This song has such a message behind it yet at first listen you think that sounds like just that happy song.

I’ve always tried to do that, but that’s sort of that thing about dissociation. I think my whole life I’ve tried to kind of be like “Shit, this is a bad situation, how are we going to get out of it?” It’s a glass half full kind of attitude really.

The song “All You Pretty Things” is about the Pulse Nightclub shooting and obviously the anger and the homophobia that led to that, yet you created an anthem or a celebration of their lives, forever young and pretty.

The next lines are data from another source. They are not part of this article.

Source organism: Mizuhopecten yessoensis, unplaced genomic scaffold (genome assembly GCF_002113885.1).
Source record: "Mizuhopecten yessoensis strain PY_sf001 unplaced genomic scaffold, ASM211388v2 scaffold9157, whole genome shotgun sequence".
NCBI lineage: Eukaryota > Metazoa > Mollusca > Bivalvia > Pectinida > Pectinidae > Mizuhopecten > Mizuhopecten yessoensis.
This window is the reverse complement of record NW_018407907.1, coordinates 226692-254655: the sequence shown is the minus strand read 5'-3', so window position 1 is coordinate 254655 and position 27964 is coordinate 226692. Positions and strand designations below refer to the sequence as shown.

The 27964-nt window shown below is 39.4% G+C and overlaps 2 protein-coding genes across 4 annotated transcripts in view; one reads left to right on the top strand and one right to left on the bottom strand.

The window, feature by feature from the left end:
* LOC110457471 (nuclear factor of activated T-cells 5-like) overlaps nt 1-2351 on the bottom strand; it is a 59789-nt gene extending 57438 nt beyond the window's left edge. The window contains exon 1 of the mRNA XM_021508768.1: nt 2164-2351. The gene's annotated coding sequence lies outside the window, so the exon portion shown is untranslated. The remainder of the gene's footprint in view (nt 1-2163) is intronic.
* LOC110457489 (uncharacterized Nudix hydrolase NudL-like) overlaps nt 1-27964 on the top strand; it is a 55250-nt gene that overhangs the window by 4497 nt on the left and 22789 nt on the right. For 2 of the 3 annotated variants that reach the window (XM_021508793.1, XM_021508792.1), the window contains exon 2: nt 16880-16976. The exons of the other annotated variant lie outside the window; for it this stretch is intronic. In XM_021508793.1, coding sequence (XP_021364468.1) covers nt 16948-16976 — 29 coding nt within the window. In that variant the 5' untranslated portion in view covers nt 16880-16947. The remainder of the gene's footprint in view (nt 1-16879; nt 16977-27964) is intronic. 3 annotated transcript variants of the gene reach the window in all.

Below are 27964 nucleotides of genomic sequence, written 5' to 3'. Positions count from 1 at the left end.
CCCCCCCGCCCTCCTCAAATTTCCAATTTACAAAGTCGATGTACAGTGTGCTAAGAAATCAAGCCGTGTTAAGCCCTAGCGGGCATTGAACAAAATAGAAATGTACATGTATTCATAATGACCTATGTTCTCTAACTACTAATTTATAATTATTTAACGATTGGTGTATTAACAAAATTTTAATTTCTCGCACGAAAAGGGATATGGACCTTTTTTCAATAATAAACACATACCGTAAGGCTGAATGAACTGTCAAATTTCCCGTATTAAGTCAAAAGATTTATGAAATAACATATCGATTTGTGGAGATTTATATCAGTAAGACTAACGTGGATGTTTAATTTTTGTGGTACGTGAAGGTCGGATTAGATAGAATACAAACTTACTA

I’m sure you’ve been to wakes and funerals, and I think I’ve been to too many to realise something very necessary about that connexion afterwards. At the wake you cling to life afterwards; you make amends. Any issue you had with anyone in your life – when you see them at a wake it just doesn’t matter anymore. There’s that feeling of realising what what’s important. I was also looking at it from a bigger picture too. I lost a member of our family to suicide, and I was thinking about this idea that in gay culture in general like from the AIDS crisis, I lost one friend to HIV but I wasn’t there when that erasure of an entire generation of people happened in the 90s. I was always amazed by how disco music and dance music was this natural response in the gay community to celebrate. There was this thing of dance away the heartache. Often the thing that’s in dance music is that there’s this sadness underneath this joy. To celebrate someone is to basically say that’s how you’re going to remember them.